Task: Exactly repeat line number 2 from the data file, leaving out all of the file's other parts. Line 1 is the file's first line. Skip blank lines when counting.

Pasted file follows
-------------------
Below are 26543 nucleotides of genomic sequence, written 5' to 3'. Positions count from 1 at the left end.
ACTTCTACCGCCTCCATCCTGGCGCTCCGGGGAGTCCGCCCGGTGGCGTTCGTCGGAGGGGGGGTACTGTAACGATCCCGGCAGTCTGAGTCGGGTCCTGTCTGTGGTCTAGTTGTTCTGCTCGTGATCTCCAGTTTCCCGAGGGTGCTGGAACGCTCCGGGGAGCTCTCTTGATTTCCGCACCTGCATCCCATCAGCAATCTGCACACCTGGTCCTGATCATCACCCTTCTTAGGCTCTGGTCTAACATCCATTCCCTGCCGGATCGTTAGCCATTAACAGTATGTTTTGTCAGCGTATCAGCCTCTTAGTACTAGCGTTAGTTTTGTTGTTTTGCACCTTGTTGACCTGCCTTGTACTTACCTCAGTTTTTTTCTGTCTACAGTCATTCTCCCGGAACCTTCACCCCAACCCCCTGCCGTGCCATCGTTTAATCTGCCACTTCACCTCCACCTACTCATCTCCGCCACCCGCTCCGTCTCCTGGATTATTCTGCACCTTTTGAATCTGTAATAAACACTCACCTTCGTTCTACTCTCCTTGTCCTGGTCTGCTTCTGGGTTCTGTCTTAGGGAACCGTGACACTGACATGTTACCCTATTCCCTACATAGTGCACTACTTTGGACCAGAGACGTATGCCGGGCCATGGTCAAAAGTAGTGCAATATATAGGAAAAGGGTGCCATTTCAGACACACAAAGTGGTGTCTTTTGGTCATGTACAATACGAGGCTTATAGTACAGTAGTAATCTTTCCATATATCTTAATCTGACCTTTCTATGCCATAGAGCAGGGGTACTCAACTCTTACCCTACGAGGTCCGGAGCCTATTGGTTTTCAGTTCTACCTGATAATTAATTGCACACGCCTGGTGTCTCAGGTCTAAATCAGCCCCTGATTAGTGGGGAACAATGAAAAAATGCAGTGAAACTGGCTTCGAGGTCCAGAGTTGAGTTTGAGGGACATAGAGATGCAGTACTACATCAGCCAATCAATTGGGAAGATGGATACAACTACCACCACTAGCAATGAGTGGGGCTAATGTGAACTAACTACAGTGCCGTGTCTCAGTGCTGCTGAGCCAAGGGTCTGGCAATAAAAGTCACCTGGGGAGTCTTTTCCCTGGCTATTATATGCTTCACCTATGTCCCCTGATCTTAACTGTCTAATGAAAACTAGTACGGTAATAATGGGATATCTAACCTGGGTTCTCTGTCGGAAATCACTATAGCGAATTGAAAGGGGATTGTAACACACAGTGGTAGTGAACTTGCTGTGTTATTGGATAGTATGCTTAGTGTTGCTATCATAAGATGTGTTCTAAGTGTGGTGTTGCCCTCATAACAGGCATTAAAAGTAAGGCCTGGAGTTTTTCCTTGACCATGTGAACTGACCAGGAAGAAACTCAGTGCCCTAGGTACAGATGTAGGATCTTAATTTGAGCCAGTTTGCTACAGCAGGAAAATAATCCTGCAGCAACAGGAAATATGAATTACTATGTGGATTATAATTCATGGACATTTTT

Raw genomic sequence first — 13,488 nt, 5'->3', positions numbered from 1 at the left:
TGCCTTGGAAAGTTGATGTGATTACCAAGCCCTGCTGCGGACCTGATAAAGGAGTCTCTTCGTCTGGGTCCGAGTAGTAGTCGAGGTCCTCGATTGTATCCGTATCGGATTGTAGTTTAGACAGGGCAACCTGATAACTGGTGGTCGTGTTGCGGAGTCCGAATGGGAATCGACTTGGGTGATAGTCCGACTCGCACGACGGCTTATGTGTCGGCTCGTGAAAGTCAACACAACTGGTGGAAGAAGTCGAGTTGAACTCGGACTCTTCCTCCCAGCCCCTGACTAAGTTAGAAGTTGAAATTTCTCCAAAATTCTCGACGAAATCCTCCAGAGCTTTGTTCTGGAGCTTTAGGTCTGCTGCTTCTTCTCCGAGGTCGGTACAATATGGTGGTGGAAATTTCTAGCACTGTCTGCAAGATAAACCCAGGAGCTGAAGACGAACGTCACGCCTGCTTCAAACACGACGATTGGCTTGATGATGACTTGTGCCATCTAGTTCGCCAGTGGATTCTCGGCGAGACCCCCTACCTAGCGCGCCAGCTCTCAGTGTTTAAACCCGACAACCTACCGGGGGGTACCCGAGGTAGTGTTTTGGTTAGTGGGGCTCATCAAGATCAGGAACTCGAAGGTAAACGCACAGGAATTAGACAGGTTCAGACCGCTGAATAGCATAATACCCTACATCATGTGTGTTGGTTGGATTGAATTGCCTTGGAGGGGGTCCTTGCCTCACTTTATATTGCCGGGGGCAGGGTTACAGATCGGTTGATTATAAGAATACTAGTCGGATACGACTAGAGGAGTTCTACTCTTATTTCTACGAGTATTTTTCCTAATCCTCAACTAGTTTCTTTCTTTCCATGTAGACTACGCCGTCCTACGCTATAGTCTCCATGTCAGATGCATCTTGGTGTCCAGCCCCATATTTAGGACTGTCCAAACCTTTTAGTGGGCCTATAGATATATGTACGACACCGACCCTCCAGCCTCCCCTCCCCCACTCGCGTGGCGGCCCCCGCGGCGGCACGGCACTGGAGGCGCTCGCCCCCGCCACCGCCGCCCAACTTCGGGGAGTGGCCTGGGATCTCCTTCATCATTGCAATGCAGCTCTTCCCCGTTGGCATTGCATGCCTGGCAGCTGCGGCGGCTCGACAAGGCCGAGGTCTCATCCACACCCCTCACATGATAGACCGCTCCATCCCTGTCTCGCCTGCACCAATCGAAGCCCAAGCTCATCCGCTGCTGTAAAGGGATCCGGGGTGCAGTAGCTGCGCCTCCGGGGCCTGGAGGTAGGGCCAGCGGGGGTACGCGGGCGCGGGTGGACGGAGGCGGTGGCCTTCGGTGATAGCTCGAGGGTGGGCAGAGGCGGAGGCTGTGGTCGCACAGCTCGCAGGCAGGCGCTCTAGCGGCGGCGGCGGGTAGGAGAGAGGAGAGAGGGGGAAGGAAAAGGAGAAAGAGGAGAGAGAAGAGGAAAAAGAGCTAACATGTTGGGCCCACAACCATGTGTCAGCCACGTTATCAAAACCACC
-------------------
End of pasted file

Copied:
ACTTCTACCGCCTCCATCCTGGCGCTCCGGGGAGTCCGCCCGGTGGCGTTCGTCGGAGGGGGGGTACTGTAACGATCCCGGCAGTCTGAGTCGGGTCCTGTCTGTGGTCTAGTTGTTCTGCTCGTGATCTCCAGTTTCCCGAGGGTGCTGGAACGCTCCGGGGAGCTCTCTTGATTTCCGCACCTGCATCCCATCAGCAATCTGCACACCTGGTCCTGATCATCACCCTTCTTAGGCTCTGGTCTAACATCCATTCCCTGCCGGATCGTTAGCCATTAACAGTATGTTTTGTCAGCGTATCAGCCTCTTAGTACTAGCGTTAGTTTTGTTGTTTTGCACCTTGTTGACCTGCCTTGTACTTACCTCAGTTTTTTTCTGTCTACAGTCATTCTCCCGGAACCTTCACCCCAACCCCCTGCCGTGCCATCGTTTAATCTGCCACTTCACCTCCACCTACTCATCTCCGCCACCCGCTCCGTCTCCTGGATTATTCTGCACCTTTTGAATCTGTAATAAACACTCACCTTCGTTCTACTCTCCTTGTCCTGGTCTGCTTCTGGGTTCTGTCTTAGGGAACCGTGACACTGACATGTTACCCTATTCCCTACATAGTGCACTACTTTGGACCAGAGACGTATGCCGGGCCATGGTCAAAAGTAGTGCAATATATAGGAAAAGGGTGCCATTTCAGACACACAAAGTGGTGTCTTTTGGTCATGTACAATACGAGGCTTATAGTACAGTAGTAATCTTTCCATATATCTTAATCTGACCTTTCTATGCCATAGAGCAGGGGTACTCAACTCTTACCCTACGAGGTCCGGAGCCTATTGGTTTTCAGTTCTACCTGATAATTAATTGCACACGCCTGGTGTCTCAGGTCTAAATCAGCCCCTGATTAGTGGGGAACAATGAAAAAATGCAGTGAAACTGGCTTCGAGGTCCAGAGTTGAGTTTGAGGGACATAGAGATGCAGTACTACATCAGCCAATCAATTGGGAAGATGGATACAACTACCACCACTAGCAATGAGTGGGGCTAATGTGAACTAACTACAGTGCCGTGTCTCAGTGCTGCTGAGCCAAGGGTCTGGCAATAAAAGTCACCTGGGGAGTCTTTTCCCTGGCTATTATATGCTTCACCTATGTCCCCTGATCTTAACTGTCTAATGAAAACTAGTACGGTAATAATGGGATATCTAACCTGGGTTCTCTGTCGGAAATCACTATAGCGAATTGAAAGGGGATTGTAACACACAGTGGTAGTGAACTTGCTGTGTTATTGGATAGTATGCTTAGTGTTGCTATCATAAGATGTGTTCTAAGTGTGGTGTTGCCCTCATAACAGGCATTAAAAGTAAGGCCTGGAGTTTTTCCTTGACCATGTGAACTGACCAGGAAGAAACTCAGTGCCCTAGGTACAGATGTAGGATCTTAATTTGAGCCAGTTTGCTACAGCAGGAAAATAATCCTGCAGCAACAGGAAATATGAATTACTATGTGGATTATAATTCATGGACATTTTT